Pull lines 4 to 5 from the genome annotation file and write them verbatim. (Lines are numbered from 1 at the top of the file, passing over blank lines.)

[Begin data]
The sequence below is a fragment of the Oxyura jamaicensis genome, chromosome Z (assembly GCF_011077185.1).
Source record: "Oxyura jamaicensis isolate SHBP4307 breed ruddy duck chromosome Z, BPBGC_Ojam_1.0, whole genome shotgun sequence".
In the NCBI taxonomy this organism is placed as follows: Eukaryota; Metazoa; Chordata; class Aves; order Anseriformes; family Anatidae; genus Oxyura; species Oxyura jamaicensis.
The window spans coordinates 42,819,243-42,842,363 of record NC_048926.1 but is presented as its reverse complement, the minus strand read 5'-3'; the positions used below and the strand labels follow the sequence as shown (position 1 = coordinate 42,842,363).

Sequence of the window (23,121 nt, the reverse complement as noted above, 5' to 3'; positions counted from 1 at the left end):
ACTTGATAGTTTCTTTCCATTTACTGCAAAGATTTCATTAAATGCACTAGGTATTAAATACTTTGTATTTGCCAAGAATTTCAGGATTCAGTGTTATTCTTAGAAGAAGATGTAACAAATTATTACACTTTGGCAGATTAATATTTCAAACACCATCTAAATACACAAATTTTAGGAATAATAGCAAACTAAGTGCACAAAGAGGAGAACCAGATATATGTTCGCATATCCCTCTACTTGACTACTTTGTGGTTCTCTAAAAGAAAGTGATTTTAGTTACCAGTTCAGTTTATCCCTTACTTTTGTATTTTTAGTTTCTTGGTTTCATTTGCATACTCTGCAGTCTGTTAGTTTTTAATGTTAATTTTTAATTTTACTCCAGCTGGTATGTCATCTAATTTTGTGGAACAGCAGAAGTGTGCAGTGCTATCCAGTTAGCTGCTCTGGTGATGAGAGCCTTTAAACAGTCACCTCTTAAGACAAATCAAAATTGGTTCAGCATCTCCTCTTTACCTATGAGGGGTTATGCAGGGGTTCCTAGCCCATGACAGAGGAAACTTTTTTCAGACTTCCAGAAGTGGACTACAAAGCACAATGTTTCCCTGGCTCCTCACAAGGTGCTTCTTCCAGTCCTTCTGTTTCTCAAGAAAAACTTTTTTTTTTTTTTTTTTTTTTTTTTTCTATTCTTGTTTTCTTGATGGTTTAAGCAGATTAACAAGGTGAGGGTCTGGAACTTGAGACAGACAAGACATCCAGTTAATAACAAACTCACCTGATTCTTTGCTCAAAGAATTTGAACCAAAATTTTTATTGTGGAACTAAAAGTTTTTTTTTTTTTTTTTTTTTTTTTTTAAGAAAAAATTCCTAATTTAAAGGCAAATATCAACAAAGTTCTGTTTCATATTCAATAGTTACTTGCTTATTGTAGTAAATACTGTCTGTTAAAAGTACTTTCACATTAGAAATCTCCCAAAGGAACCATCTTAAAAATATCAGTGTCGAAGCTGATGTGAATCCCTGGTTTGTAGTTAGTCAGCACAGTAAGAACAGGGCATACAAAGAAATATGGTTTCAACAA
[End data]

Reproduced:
The window spans coordinates 42,819,243-42,842,363 of record NC_048926.1 but is presented as its reverse complement, the minus strand read 5'-3'; the positions used below and the strand labels follow the sequence as shown (position 1 = coordinate 42,842,363).

Sequence of the window (23,121 nt, the reverse complement as noted above, 5' to 3'; positions counted from 1 at the left end):